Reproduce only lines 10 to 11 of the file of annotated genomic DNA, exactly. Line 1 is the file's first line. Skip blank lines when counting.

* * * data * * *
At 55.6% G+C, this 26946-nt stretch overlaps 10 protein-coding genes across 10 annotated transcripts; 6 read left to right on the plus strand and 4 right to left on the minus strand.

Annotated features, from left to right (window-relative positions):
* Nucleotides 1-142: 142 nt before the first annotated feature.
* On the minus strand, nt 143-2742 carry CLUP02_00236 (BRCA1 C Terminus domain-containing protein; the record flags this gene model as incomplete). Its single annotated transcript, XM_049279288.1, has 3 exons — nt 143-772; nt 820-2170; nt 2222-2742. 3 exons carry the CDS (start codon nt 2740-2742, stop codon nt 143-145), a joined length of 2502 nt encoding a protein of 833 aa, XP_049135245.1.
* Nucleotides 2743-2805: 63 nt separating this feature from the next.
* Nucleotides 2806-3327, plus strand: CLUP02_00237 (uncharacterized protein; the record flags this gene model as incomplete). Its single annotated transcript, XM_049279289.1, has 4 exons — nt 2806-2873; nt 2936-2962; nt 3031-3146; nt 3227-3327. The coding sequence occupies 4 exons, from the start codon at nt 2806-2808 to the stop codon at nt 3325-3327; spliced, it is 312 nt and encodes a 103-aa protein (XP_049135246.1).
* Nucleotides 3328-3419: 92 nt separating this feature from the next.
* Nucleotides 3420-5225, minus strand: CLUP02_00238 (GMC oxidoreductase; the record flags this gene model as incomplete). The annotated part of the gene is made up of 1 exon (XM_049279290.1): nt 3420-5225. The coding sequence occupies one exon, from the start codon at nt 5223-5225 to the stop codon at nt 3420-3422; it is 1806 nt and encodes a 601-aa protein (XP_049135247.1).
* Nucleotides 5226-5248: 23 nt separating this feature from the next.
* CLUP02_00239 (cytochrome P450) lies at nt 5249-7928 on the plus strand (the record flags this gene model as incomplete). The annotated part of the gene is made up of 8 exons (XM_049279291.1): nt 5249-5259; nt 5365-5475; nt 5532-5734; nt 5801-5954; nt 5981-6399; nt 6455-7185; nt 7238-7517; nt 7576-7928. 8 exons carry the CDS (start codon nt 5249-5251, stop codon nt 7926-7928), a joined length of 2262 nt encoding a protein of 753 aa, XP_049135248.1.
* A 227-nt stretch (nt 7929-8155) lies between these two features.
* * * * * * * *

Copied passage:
* CLUP02_00239 (cytochrome P450) lies at nt 5249-7928 on the plus strand (the record flags this gene model as incomplete). The annotated part of the gene is made up of 8 exons (XM_049279291.1): nt 5249-5259; nt 5365-5475; nt 5532-5734; nt 5801-5954; nt 5981-6399; nt 6455-7185; nt 7238-7517; nt 7576-7928. 8 exons carry the CDS (start codon nt 5249-5251, stop codon nt 7926-7928), a joined length of 2262 nt encoding a protein of 753 aa, XP_049135248.1.
* A 227-nt stretch (nt 7929-8155) lies between these two features.